The ‘becomer’, whether in the outer world or in the spiritual world, is a machine, he will never know what real joy is. One will know joy only when one sees what one is and lets that complexity, that beauty, that ugliness, that corruption, act without attempting to become something else. To do this is very difficult because the mind always ‘wants to be’ something. You want to become philosophers or become great writers; you want to become an M.A. But you see, such ambition is never a creative thing. In that ambition there is no initiative because you are always concerned with success. You worship the god of success instead of understanding the ambition itself. However poor you may be, however empty, however dull, if you can see the thing as it is, then that will begin to transform itself. But a mind occupied in ‘becoming’ something never understands the ‘being’. It is the understanding of what one is, the being of what one is, that brings an extraordinary elation, a release of creative thought, creative life.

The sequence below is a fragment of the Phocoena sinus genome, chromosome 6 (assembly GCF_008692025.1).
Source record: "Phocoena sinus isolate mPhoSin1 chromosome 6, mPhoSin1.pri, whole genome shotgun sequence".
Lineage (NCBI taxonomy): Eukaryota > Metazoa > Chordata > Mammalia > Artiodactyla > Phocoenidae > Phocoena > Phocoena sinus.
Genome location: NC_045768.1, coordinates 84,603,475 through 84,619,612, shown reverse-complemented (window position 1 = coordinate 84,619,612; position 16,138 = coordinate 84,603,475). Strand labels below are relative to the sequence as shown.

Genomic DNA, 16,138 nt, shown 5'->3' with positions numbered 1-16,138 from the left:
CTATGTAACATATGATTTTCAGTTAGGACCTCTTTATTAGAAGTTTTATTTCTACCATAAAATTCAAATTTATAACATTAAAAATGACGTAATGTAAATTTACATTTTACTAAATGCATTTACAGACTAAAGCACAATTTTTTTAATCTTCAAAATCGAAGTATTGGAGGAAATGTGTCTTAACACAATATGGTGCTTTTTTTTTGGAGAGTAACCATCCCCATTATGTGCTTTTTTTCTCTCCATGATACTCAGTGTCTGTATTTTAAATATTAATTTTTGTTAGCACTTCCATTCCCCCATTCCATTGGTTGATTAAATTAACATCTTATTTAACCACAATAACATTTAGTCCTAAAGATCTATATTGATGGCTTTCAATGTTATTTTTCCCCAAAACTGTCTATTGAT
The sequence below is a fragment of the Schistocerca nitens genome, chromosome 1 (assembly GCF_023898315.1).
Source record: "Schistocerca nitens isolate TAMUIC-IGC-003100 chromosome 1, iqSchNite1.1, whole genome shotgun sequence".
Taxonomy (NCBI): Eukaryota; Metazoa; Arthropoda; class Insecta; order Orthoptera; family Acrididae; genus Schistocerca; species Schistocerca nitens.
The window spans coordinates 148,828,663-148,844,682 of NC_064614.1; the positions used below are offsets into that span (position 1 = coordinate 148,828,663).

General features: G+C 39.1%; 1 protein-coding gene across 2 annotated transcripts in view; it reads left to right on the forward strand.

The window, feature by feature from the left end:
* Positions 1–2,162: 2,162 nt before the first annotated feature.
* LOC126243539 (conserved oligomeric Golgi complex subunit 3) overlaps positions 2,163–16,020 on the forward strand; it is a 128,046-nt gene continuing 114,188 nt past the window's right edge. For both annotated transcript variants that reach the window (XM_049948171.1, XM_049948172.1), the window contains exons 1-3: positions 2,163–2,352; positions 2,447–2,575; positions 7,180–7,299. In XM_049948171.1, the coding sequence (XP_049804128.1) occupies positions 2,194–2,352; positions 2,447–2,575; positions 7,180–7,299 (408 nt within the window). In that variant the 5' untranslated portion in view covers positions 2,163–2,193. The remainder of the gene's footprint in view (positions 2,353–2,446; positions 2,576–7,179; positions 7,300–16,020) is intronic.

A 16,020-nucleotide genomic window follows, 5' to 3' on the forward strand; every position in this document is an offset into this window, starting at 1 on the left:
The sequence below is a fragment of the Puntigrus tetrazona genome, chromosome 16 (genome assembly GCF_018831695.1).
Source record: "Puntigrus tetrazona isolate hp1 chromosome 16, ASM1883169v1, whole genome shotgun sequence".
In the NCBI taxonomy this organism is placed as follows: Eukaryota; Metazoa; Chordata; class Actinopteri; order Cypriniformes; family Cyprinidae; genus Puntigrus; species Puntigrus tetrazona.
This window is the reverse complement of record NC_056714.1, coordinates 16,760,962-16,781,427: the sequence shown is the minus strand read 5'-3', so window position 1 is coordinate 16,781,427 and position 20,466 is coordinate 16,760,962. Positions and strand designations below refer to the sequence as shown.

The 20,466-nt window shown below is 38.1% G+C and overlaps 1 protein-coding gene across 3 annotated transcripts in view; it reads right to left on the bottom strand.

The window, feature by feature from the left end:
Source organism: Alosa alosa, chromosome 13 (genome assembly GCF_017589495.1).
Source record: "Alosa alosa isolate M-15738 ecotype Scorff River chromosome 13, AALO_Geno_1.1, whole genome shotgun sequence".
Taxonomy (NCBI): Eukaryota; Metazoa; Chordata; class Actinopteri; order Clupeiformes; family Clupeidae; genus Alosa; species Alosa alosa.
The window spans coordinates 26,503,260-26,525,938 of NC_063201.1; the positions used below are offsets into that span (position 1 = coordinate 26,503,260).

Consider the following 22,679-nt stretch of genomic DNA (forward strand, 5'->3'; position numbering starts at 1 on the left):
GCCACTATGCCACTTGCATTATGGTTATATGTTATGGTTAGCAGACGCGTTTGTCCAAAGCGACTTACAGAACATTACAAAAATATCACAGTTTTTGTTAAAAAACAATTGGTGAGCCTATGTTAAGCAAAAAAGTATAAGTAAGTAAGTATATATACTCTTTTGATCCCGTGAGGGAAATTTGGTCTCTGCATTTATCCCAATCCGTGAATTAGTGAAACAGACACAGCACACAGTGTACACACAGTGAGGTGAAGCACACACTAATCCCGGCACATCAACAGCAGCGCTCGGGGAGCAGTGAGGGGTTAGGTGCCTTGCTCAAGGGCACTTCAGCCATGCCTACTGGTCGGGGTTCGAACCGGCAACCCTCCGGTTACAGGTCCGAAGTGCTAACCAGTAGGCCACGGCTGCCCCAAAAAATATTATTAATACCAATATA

From The Collected Works of J. Krishnamurti, Volume VIII, pp 96-98, ©KFA.